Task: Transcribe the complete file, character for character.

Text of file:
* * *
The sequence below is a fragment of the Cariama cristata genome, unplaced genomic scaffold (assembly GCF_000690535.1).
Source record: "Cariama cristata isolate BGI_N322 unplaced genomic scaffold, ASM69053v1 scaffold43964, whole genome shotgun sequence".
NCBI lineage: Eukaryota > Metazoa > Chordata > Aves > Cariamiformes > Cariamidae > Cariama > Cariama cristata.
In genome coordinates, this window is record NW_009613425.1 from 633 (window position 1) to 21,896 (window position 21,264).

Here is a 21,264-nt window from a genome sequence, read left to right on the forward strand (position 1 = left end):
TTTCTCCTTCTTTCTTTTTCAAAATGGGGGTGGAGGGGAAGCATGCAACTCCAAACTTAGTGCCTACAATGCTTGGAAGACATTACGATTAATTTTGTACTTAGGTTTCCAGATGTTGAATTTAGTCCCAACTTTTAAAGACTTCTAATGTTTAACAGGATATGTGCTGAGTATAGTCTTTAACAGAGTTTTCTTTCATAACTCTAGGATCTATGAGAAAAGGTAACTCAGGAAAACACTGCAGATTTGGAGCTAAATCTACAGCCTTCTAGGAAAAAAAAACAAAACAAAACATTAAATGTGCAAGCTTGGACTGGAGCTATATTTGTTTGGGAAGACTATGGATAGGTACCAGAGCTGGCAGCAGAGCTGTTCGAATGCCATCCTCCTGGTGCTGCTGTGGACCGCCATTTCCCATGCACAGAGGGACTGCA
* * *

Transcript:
The sequence below is a fragment of the Cariama cristata genome, unplaced genomic scaffold (assembly GCF_000690535.1).
Source record: "Cariama cristata isolate BGI_N322 unplaced genomic scaffold, ASM69053v1 scaffold43964, whole genome shotgun sequence".
NCBI lineage: Eukaryota > Metazoa > Chordata > Aves > Cariamiformes > Cariamidae > Cariama > Cariama cristata.
In genome coordinates, this window is record NW_009613425.1 from 633 (window position 1) to 21,896 (window position 21,264).

Here is a 21,264-nt window from a genome sequence, read left to right on the forward strand (position 1 = left end):
TTTCTCCTTCTTTCTTTTTCAAAATGGGGGTGGAGGGGAAGCATGCAACTCCAAACTTAGTGCCTACAATGCTTGGAAGACATTACGATTAATTTTGTACTTAGGTTTCCAGATGTTGAATTTAGTCCCAACTTTTAAAGACTTCTAATGTTTAACAGGATATGTGCTGAGTATAGTCTTTAACAGAGTTTTCTTTCATAACTCTAGGATCTATGAGAAAAGGTAACTCAGGAAAACACTGCAGATTTGGAGCTAAATCTACAGCCTTCTAGGAAAAAAAAACAAAACAAAACATTAAATGTGCAAGCTTGGACTGGAGCTATATTTGTTTGGGAAGACTATGGATAGGTACCAGAGCTGGCAGCAGAGCTGTTCGAATGCCATCCTCCTGGTGCTGCTGTGGACCGCCATTTCCCATGCACAGAGGGACTGCA